Cassini found geological features called “Tiger stripes” associated with this impact, which have caused Enceladus’s spin axis to shift by 55 degrees. That’s more than halfway toward tipping over completely on its side!

This discovery also offers an explanation for why Enceladus’ North and South poles are so different geologically – they aren’t really this moon’s original poles at all.

Can we talk a little about how cool the Cassini mission is? I mean, here’s an actual photograph it took of Enceladus, if you’re wondering what it really looks like (well, the color is enhanced, but still, it’s a photo.)

Image credit: NASA/JPL/Space Science Institute

Cassini has captured some really weird things around Saturn, such as its tiny moon “Pan”, which is shaped like a space-ravioli:

Credits: NASA/JPL-Caltech/Space Science Institute

The Cassini probe has also captured strange “hexagons” at Saturn’s poles, which can be explained by sinusoidal waves moving along a circular path:

Credit: NASA/JPL-Caltech/Space Science Institute

Last month, Cassini passed through Saturn’s rings, providing new data on the composition of Saturn’s most recognizable feature (which are generally only about 10 meters thick!) It also snapped some close-ups of the Keeler Gap, with its wavy edge created by the tiny moon Daphnis:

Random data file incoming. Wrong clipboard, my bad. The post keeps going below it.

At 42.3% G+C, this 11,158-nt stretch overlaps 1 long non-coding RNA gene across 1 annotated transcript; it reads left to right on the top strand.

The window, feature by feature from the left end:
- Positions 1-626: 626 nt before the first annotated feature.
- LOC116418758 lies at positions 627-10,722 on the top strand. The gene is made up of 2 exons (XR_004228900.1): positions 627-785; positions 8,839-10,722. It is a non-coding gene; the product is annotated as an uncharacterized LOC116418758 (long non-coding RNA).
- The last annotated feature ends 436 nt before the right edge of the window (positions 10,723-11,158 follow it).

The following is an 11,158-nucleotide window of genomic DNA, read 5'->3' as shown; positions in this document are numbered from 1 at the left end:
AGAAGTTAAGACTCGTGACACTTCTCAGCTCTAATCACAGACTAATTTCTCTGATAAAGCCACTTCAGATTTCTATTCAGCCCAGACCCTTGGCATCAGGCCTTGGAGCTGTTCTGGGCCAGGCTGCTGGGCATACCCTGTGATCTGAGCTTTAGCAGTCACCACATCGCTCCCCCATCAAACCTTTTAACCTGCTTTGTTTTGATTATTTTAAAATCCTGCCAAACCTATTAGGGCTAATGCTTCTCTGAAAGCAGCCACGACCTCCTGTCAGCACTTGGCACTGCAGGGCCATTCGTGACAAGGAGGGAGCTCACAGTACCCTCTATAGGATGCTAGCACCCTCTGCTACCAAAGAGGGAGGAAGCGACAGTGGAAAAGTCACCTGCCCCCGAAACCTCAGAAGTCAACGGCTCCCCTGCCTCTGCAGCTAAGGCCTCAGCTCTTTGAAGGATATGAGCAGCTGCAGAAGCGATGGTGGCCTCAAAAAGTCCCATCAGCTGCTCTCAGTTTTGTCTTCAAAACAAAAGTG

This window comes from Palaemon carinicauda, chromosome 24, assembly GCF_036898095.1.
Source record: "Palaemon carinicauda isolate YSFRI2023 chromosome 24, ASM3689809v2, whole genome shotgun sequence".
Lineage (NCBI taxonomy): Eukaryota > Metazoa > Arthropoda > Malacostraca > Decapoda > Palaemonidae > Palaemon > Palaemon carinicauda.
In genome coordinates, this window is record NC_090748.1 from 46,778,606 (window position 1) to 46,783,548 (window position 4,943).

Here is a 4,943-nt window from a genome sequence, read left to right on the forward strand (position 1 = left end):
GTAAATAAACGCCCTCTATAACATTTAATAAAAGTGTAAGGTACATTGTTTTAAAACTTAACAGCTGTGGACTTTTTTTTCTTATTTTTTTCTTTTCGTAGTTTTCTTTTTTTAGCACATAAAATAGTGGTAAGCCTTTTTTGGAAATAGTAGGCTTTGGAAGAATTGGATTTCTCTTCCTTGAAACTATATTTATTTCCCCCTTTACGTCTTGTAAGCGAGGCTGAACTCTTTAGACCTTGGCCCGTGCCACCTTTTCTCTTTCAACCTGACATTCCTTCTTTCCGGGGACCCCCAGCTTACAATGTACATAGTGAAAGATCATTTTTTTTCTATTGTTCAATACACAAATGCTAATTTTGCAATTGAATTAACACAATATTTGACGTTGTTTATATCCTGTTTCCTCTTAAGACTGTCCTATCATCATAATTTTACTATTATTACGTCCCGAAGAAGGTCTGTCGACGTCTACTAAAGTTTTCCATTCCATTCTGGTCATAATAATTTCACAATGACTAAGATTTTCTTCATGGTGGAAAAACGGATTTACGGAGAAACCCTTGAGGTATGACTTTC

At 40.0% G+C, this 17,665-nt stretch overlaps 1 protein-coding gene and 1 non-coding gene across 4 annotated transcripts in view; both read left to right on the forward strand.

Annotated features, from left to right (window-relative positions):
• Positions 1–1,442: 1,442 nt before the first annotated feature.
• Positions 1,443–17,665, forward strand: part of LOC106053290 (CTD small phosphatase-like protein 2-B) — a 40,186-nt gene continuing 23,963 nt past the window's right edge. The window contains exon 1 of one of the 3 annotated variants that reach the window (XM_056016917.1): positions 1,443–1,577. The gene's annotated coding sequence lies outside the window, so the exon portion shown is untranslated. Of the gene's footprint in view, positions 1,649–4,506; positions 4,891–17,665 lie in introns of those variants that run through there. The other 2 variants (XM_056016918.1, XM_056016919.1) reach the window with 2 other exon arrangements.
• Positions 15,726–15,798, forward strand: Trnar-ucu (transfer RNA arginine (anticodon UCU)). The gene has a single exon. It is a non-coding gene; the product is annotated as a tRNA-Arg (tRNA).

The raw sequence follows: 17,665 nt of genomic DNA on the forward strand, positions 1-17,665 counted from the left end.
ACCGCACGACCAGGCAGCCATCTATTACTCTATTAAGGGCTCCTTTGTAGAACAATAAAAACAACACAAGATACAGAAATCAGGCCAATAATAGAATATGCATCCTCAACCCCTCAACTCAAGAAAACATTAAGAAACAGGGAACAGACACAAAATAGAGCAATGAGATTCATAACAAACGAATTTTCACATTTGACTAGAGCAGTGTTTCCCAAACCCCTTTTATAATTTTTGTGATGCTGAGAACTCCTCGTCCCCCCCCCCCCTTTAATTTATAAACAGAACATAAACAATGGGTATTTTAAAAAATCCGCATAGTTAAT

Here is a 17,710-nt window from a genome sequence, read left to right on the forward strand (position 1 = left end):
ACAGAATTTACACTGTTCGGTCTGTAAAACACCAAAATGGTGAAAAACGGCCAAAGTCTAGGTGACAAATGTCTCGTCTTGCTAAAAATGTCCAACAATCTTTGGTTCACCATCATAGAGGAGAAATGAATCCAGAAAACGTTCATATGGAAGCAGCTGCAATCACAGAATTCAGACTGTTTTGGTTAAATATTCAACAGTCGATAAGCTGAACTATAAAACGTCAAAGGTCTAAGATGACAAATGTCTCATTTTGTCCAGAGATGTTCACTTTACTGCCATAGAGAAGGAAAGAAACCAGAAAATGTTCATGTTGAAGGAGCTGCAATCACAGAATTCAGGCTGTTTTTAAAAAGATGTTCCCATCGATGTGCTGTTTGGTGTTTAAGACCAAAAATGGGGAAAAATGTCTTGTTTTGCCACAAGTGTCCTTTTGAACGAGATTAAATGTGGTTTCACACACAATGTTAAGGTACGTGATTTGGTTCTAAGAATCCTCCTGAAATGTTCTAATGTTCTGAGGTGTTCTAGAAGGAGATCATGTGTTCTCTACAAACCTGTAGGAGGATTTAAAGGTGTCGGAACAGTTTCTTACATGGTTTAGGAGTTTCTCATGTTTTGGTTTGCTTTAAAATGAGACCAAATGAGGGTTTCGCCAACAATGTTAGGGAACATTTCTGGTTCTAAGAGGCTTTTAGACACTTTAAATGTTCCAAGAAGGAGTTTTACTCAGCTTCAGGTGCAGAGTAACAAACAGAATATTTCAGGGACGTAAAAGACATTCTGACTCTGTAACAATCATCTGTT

Credit: NASA/JPL-Caltech/Space Science Institute

These are just the most recent of Cassini’s accomplishments; two years ago, it gave us evidence that Enceladus contains a global ocean underneath its outer layer of ice. And this is the same mission that gave us the Huygens probe, which in 2005 landed on the surface of Titan and sent back this picture:

NASA/JPL/ESA/University of Arizona

Cassini’s long mission is drawing to a close now; it is currently in its “grand finale,” as it orbits closer and closer to Saturn, sending back images of Saturn’s weather systems in unprecendented detail. Cassini will plunge into Saturn itself on September 15.

So long, Cassini, and thanks for all the great discoveries.

NASA/JPL-Caltech/Space Science Institute

Let’s Re-Animate Egyptian Mummies!

Well, let’s not jump the gun. But a recent article in Science Magazine reports that DNA from Egyptian mummies has been successfully recovered for the first time!

This is a big deal, because previously it was believed that no DNA from this era survived. However, Johannes Krause, a geneticist at the Max Planck Institute for the Science of Human History in Jena, Germany, came across a collection of 151 mummy heads (that must be a sight) and successfully extracted mitochondrial DNA from them.

The mummies originated from the ancient settlement of Abusir el-Meleq south of Cairo, which was dedicated to Osiris, god of the dead, and a popular burial location. These remains represent a wide range of 1300 years of ancient Egyptian history.